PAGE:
Pain Relief

  • Fighting Migraines: Two Natural Supplements to Try (Video)

    If you suffer from migraines and want to try a more natural approach to finding relief, listen to what Dr. Tieraona Low Dog says about the herb butterbur and the supplement magnesium, both of which have powerful evidence for their effectiveness in migraine relief.

  • Alternatives for Fighting Low Back Pain (Video)

    Many people suffer from back pain—the good news is that there are a variety of natural solutions and strategies that can offer relief. Here Dr. Brad Jacobs talks about stress and posture, topical homeopathic remedies, acupuncture and herbs such as curcumin or boswellia, and their role in back pain relief.

  • A Primer on Pain

    PainPain: We all experience it once in awhile—whether it’s a pulled muscle from a rough day at the gym or it’s more chronic like lower back pain. If you’re looking for a new way to treat your aches and pains, start with these practitioner-recommended supplements and techniques.

    Back Pain

    “There are standbys that are helpful for everything—including chronic pain,” says Matthew Becker, herbalist and lead practitioner at our north Boulder store. “They all increase circulation and bring healing nutrients and blood to the area to break down stagnation and inflammation.”

    First off, Matthew recommends a homeopathic cream called Topricin, which should be rubbed into the affected area three times per day. He says that he gets the best results combining Topricin with a systemic anti-inflammatory such as Thorne Research’s Meriva-500, a powerful source of turmeric. “Turmeric is something I take every day because it has many powerful healing effects on the body,” he says. For back pain specifically, he combines this turmeric with an enzyme called bromelain (also from Thorne Research, if available, or Jarrow Formulas’ Bromelain 1000).

    “I recommend taking three Meriva and two bromelain tablets, twice daily about an hour before a meal, since bromelain won’t work on a full stomach,” says Matthew. “Together, they exert a powerful anti-inflammatory effect.” He adds that though they are similar to Ibuprofen in their pain relief mechanism, they are much safer and more effective in the long run.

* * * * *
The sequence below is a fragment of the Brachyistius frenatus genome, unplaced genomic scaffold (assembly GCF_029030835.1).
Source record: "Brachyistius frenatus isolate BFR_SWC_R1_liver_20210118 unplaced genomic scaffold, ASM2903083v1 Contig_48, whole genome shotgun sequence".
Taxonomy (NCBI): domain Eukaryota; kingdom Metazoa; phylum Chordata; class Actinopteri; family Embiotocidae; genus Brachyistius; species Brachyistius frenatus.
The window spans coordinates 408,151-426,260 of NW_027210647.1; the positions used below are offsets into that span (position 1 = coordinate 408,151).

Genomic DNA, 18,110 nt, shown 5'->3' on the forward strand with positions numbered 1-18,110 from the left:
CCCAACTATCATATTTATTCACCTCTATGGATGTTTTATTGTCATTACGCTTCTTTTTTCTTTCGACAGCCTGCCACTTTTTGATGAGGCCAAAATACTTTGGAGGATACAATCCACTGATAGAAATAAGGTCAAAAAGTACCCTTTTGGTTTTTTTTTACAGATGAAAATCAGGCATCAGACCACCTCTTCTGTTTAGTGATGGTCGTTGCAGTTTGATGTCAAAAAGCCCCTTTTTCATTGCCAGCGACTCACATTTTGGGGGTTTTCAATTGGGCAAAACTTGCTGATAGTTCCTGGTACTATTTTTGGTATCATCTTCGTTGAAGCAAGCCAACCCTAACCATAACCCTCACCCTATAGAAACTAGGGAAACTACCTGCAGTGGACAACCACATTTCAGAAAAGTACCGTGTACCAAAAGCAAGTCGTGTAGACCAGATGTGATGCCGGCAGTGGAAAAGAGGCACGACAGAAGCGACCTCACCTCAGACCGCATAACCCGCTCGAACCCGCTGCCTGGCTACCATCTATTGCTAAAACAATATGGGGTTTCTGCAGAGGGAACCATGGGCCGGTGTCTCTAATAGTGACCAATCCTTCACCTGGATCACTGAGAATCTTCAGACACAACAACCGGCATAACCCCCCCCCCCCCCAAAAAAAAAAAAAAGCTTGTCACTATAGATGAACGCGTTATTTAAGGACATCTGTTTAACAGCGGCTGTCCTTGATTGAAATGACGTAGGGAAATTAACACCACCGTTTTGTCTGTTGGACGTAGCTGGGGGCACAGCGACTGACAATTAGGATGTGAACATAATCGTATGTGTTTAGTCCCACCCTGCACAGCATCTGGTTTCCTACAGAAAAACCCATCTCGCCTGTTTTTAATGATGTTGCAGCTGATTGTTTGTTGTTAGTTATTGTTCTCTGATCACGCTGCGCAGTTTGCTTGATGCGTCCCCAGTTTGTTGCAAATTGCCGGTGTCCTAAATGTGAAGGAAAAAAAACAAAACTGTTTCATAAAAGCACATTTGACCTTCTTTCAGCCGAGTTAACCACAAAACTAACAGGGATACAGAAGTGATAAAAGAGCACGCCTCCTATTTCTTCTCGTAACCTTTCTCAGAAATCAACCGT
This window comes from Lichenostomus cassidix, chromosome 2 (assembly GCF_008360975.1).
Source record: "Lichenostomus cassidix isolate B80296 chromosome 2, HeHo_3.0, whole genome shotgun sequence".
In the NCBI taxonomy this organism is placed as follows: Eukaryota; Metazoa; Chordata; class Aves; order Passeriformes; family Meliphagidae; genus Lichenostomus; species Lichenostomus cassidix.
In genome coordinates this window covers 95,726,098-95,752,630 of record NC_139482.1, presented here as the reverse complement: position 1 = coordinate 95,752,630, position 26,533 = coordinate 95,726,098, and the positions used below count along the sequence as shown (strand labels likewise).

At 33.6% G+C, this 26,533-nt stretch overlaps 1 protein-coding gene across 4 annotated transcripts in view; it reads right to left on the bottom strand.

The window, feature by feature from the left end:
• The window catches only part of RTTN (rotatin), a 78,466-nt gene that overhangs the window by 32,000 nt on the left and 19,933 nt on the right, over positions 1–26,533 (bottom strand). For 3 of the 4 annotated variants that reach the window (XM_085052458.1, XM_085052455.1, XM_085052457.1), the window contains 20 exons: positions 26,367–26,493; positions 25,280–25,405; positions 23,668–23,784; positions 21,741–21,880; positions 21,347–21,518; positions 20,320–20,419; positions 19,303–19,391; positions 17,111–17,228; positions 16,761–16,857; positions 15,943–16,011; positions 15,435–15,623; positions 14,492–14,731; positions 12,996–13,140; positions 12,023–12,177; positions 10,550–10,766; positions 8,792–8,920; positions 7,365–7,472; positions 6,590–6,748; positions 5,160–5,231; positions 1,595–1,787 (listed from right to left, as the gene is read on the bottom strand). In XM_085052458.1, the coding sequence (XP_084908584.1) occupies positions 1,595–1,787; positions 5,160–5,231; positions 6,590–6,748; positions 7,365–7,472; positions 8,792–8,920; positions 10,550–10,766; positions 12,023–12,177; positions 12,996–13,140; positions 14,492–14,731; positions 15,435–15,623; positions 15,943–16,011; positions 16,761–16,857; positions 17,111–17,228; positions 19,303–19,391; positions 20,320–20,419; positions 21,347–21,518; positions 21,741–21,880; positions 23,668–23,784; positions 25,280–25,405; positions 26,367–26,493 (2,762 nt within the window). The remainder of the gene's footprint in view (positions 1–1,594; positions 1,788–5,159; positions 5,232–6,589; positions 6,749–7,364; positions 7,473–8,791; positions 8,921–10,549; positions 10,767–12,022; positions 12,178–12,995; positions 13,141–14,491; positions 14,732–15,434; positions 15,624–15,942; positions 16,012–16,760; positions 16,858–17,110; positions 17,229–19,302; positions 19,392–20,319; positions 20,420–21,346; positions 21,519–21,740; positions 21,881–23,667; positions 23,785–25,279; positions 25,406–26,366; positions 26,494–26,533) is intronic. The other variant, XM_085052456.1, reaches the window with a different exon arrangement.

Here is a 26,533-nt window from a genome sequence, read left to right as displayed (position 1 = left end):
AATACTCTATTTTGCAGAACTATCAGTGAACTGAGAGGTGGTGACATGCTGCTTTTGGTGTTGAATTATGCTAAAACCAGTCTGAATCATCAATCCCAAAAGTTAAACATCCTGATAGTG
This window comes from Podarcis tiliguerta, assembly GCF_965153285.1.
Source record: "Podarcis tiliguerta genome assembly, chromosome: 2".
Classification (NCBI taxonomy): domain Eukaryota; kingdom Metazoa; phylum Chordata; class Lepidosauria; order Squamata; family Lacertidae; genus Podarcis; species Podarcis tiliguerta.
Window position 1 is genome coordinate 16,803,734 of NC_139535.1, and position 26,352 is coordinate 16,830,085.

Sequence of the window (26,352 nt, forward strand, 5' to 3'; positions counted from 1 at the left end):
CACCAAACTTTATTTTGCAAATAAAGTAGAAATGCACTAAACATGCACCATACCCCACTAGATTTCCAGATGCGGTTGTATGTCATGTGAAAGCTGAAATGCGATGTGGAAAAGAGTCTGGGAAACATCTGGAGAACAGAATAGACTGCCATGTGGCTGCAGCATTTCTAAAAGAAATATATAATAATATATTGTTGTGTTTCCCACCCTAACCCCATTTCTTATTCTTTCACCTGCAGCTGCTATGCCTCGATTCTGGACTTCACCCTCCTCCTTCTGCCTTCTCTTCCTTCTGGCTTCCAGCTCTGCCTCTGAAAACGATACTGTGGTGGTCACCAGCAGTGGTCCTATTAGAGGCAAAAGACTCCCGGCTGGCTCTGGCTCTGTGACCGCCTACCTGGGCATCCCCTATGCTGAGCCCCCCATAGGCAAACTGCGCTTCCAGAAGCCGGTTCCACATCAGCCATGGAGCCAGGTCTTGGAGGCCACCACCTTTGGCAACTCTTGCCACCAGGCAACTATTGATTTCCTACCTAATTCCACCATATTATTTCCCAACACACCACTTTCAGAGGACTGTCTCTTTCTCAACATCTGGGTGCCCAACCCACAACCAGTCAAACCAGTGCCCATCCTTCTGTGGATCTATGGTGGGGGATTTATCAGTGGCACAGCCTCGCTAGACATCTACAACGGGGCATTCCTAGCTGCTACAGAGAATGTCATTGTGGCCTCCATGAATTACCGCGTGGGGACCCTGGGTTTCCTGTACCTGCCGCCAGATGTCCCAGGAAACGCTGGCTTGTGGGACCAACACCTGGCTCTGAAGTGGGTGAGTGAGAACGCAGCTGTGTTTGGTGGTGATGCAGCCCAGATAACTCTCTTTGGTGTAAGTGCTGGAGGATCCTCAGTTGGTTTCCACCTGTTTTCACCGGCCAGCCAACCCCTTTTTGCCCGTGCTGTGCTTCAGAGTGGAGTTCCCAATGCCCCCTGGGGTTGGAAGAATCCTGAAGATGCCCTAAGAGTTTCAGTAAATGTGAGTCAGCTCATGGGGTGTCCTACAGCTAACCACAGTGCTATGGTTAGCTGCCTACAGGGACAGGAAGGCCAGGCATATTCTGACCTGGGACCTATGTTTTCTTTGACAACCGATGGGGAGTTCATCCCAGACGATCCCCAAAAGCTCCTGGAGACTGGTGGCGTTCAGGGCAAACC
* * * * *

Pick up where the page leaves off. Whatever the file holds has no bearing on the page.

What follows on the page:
Joint/Arthritis Pain

    “Weight management, physical activity that does not traumatize the joints and a low-inflammatory diet are fundamental to managing joint pain,” says Dr. Tori Hudson, ND. Eliminating allergenic foods will also very often offer significant benefits to people with rheumatoid arthritis (common offenders are wheat, corn, dairy products, beef, food additives and nightshade-family foods).

    “In addition, I usually prescribe a combination of supplements with therapeutic effects for the joints.” She commonly starts with essential fatty acids like borage, evening primrose, black currant and fish oils, then adds other nutritional supplements and herbs like boswellia and curcumin (talk to a Pharmaca practitioner for help identifying the best herbs for your joint pain). The latter—a constituent of the plant turmeric—is receiving a lot of attention and research these days for its use in arthritis pain, Dr. Hudson says. “Even in a condition as potentially daunting as rheumatoid arthritis, curcumin is showing positive benefits.”


    If it’s an everyday tension headache, look for nervine calming herbs, like passionflower or chamomile, in teas or tinctures, says Sam Madeira, ND at our Seattle-Madison Park store. Kava, L-Theanine or other tension relievers from Natural Factors’ Stress-Relax line can also be helpful to relieve tension that causes headaches.

    For more chronic headaches such as migraines, Sam recommends butterbur on an ongoing basis. “I like the Vitanica Butterbur Extra because it also includes B vitamins and magnesium,” says Sam. Magnesium is key to relieving all types of muscle tension.

    Muscle Strains

    When you pull a muscle, Sam’s go-to protocol is applying Arnica topically to the affected muscles 2-3 times per day, taking Traumeel drops to boost muscle healing internally, and soaking in an Epsom salt bath at night. “Add 2-3 cups of Epsom salts to hot water,” he says. And don’t forget about R.I.C.E.: Rest, Ice, Compression and Elevation. “You can do that for most soft tissue injuries,” says Sam. “And as it’s healing, continue to contrast hot and cold packs to get the blood and lymphatics moving.”

    If the pain is too intense, Sam says menthol or capsaicin creams can be helpful to numb the nerves. “But they can also be detrimental if you think the muscle is healed before it is, increasing the chances of reinjury,” he says. Instead, keep up with applying arnica or Traumeel more than once a day to speed the healing process and offer pain relief.

    And again, make sure you’re getting enough magnesium, which can help relax muscles. Sam says to shoot for at least 300 mg per day (try Pharmaca’s new Magnesium Citrate Berry Drink for a tasty way to boost magnesium intake).

    Menstrual Cramps